On average, 37 children die from heat-related deaths after being trapped inside vehicles. Even the best of parents or caregivers can unknowingly leave a sleeping baby in a car; and the end result can be injury or even death.
Pulitzer Prize winning article by Gene Weingarten, The Washington Post
Editorial published on Time.com
by Dr. David Diamond
Far too many children have been inadvertently left in vehicles or have gotten into a vehicle on their own. Vehicular heatstroke tragedies change the lives of parents, families, and communities forever. The stories at the links below are about children whose lives were lost, and near misses, after becoming trapped inside of a hot vehicle.
Below is a summary of the information KidsAndCars.org has been gathering for over a decade.
- Child vehicular heatstroke deaths for 2017: 43 (view US map)
- Child vehicular heatstroke deaths for 2016: 39
- Child vehicular heatstroke deaths for 2015: 25
- Child vehicular heatstroke deaths for 2014: 32
- Child vehicular heatstroke deaths for 2013: 44
- Child vehicular heatstroke deaths for 2012: 35
- Child vehicular heatstroke deaths for 2011: 33
- Child vehicular heatstroke deaths for 2010: 49
- Child vehicular heatstroke deaths 1990- 2016: 793
- Average #of deaths per year since 1998: 37 (one every 9 days)
- Highest # of fatalities for a one-year time period – 2010: 49
Learn simple tips on how to keep your children safe in and around vehicles.
Charts, Statistics, Graphics
Below are KidsAndCars.org charts and graphs which can be downloaded for free and are excellent education materials. We encourage you to share, print, copy, distribute, or enlarge them; but we ask that no changes be made.
Click on an image below to open a full PDF file of the chart.. Please note, the PDF files are large and may take some time to open in your browser.
Public Service Announcements (PSAs) and Videos
Heighten awareness about the dangers children face in and around motor vehicles with KidsAndCars.org’s Public Service Announcements. Please encourage TV stations, hospital, doctor offices, public health offices, parenting classes, etc., to share this life-saving information.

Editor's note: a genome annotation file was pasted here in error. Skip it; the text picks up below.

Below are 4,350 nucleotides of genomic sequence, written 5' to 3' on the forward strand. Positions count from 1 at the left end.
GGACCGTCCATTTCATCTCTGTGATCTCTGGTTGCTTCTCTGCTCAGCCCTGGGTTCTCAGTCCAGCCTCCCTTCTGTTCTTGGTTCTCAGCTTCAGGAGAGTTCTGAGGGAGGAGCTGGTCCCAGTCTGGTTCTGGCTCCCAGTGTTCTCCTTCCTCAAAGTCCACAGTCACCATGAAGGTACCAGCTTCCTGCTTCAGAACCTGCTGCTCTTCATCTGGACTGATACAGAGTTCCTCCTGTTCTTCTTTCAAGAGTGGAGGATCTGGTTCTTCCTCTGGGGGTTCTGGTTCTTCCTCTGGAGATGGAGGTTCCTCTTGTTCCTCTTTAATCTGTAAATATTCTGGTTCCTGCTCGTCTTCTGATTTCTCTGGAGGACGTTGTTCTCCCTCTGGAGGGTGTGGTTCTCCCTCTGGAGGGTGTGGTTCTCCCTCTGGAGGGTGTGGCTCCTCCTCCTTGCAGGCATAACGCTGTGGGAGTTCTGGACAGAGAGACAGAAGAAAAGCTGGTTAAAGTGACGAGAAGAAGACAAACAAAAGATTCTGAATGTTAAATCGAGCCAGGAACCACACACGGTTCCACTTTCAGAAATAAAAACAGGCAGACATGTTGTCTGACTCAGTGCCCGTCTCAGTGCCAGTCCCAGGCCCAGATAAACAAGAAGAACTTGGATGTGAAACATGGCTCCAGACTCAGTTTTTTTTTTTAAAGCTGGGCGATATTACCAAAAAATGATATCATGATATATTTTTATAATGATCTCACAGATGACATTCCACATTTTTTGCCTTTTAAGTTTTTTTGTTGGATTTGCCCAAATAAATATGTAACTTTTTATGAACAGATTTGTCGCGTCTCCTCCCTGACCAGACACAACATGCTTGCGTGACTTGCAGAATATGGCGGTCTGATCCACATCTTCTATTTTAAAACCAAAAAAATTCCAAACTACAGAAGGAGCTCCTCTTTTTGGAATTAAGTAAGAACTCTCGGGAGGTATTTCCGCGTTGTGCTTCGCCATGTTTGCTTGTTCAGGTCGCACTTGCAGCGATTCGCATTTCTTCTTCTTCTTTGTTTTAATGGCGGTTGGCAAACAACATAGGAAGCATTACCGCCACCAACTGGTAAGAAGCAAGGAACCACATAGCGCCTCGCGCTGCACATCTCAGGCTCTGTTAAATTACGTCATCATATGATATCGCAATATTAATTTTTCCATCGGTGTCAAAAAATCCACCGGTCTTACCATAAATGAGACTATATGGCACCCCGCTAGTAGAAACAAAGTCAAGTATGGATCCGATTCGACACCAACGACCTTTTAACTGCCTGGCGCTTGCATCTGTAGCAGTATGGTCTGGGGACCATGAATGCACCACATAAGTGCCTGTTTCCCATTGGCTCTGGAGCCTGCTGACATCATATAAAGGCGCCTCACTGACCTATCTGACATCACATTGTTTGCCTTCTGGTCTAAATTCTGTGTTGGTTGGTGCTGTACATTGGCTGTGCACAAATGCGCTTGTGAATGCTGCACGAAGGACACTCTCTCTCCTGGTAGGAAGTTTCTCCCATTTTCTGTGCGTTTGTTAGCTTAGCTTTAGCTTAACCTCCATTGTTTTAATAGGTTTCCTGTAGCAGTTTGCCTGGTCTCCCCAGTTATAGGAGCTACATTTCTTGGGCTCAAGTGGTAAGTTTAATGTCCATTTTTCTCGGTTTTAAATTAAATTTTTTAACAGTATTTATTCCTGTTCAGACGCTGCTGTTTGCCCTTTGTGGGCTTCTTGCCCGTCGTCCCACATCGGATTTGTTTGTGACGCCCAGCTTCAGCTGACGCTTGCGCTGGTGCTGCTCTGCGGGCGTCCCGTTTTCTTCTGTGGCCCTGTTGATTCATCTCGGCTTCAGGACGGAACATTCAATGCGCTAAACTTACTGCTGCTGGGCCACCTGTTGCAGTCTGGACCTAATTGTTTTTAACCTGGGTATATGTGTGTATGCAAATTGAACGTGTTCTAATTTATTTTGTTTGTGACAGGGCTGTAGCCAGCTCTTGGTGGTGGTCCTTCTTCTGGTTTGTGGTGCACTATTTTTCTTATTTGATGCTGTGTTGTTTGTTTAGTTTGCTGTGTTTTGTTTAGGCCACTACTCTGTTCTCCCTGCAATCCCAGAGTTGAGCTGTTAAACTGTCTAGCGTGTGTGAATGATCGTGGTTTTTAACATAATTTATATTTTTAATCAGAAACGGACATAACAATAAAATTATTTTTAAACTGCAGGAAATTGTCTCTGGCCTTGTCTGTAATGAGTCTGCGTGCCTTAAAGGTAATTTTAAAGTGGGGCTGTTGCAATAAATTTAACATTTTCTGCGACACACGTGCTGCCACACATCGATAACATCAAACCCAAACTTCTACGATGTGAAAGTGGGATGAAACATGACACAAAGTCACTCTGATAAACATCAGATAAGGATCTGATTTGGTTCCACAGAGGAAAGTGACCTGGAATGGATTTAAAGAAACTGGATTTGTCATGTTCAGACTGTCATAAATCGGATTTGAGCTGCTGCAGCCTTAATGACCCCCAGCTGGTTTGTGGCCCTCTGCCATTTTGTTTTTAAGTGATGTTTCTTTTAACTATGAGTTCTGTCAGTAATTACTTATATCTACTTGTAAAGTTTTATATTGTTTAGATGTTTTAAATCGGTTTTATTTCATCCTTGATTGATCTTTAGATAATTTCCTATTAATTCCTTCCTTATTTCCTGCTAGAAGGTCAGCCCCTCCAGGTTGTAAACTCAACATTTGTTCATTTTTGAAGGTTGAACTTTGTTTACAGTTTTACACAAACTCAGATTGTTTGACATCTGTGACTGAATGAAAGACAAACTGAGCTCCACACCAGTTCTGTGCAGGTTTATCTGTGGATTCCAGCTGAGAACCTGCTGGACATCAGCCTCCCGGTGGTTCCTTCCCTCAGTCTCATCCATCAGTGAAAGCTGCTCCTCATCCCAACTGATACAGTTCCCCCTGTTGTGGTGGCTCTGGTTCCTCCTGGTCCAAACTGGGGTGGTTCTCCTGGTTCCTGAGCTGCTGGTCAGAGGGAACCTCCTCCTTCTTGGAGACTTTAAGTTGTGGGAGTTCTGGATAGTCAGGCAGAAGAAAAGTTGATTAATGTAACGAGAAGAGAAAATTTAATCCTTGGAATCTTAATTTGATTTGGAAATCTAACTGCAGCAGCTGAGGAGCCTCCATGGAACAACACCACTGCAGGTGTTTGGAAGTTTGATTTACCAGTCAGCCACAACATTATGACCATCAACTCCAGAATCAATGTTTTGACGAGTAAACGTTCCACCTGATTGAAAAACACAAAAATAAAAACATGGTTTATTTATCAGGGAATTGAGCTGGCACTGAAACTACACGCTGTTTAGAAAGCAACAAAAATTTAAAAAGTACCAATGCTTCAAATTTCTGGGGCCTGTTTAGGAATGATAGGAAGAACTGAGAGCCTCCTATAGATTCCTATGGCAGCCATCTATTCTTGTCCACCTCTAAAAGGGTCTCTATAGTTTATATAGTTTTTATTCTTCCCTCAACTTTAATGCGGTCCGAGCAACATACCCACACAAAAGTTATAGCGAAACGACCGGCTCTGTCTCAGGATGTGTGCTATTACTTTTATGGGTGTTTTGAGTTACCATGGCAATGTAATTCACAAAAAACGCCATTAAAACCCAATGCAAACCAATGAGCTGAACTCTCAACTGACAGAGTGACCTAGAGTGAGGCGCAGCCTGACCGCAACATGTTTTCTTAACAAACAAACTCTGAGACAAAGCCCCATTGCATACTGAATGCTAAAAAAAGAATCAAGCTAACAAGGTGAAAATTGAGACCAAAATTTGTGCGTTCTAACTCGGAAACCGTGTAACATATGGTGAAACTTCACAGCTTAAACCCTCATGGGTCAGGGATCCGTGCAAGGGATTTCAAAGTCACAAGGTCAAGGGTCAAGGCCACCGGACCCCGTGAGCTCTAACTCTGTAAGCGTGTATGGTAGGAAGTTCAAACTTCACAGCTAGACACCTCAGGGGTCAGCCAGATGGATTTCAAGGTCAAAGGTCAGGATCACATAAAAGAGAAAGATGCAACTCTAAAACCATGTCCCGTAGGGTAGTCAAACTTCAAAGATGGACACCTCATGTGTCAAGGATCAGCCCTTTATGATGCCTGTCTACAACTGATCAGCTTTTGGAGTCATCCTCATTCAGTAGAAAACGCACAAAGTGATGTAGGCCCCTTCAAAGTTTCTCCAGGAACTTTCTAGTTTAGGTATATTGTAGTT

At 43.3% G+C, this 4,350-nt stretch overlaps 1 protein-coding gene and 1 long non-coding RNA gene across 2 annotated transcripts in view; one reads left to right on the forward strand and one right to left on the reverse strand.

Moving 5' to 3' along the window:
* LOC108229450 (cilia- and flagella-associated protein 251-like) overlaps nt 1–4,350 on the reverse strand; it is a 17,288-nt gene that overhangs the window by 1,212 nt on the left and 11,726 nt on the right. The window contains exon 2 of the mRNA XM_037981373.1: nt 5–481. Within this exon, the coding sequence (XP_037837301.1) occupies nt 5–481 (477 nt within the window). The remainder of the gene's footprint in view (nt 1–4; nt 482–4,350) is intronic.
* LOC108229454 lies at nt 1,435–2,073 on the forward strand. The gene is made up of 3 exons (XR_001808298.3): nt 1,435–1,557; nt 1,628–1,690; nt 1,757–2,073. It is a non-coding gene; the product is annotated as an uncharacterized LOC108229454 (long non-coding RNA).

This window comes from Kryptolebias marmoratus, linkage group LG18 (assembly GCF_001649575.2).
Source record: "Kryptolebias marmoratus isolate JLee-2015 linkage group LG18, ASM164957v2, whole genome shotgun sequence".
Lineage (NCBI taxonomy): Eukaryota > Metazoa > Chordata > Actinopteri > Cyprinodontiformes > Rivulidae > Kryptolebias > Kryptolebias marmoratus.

Below are studies specific to vehicular heatstroke injuries and deaths. There have been several studies published about vehicular heatstroke but there is still much to be learned.
- New Study Released on Nontraffic Injuries and Fatalities in Young Children – 9/27/2017
- Functional Assessment of Unattended Child Reminder Systems (DOT HS 812 187) July 2015
- Evaluating infant core temperature response in a hot car using a heat balance model; Forensic Science Medicine and Pathology, October, 2014
- Threat of paediatric hyperthermia in an enclosed vehicle: a year-round study;
- Threat of paediatric hyperthermia in an enclosed vehicle: a year-round study, Injury Prevention, November, 2013
- Evaluating infant core temperature response in a hot car using a heat balance model, National Highway Traffic Safety Administration (DOT HS 811 632), July 2012
- Hyperthermia deaths among children in parked vehicles: an analysis of 231 fatalities in the United States, 1999–2007 (2010)
- Crime and Parenthood: The Uneasy Case for Prosecuting Negligent Parents (2006)
- Quantifying the heat-related hazard for children in motor vehicles ,Bulletin of the American Meteorological Society (2010)
- Not in Traffic Surveillance-2007 Highlights, January 2009, DOT HS 811 085
- Heat Stress From Enclosed Vehicles: Moderate Ambient Temperatures Cause Significant Temperature Rise in Enclosed Vehicles, McLaren, Null, Quinn, Pediatrics 2005; 116;109-112
- Heat-Related Mortality – Arizona, 1993-2002, and United States, 1979-2002
- Heat related deaths to young children in parked cars: an analysis of 171 fatalities in the United States, 1995–2002, Injury Prevention 2005; 11:33-37; doi:10.1136/ip.2003.004044
- Heat-Related Deaths — Los Angeles County, California, 1999-2000, and United States, 1979—1998, MMWR Weekly, July 27, 2001 / 50 (29); 623-626
- Environmental Hyperthermic Infant and Early Childhood Death: circumstances, pathologic changes, and manor of death. Henry F. Kraus MD, Julie M. Nadeau B.A., Richard I. Fukumoto M.D., Brian D. Blackbourne, M.D., and Roger W. Byard, M.D.
- Heat-Related Illnesses and Deaths – Missouri, 1998, and United States, 1979-1996, MMWR, 1999; 48: 469-473, DC Rackers
- Heat-related mortality — United States. MMWR, June 1998; 47:473-6, CDC.
- Heat waves and hot environments. Noji EK, ed. The public health consequences of disaster. New York, New York, Oxford Univerity Press, 1997: 245-69, Kilbourne EM.
- Heat Related Deaths-Dallas, Wichita and Cooke Counties, Texas, and the United States, 1996, MMWR, June 13, 1997/46(23); 528-531
KidsAndCars.org believes the solution to these preventable tragedies is a combination of education and technology. KidsAndCars.org would like all vehicles to come equipped with a system that would alert a driver if a child has been left in the vehicle. The HOT CARS Act has been recently introduced and would require technology in call vehicles to prevent heatstroke tragedies – learn more here.
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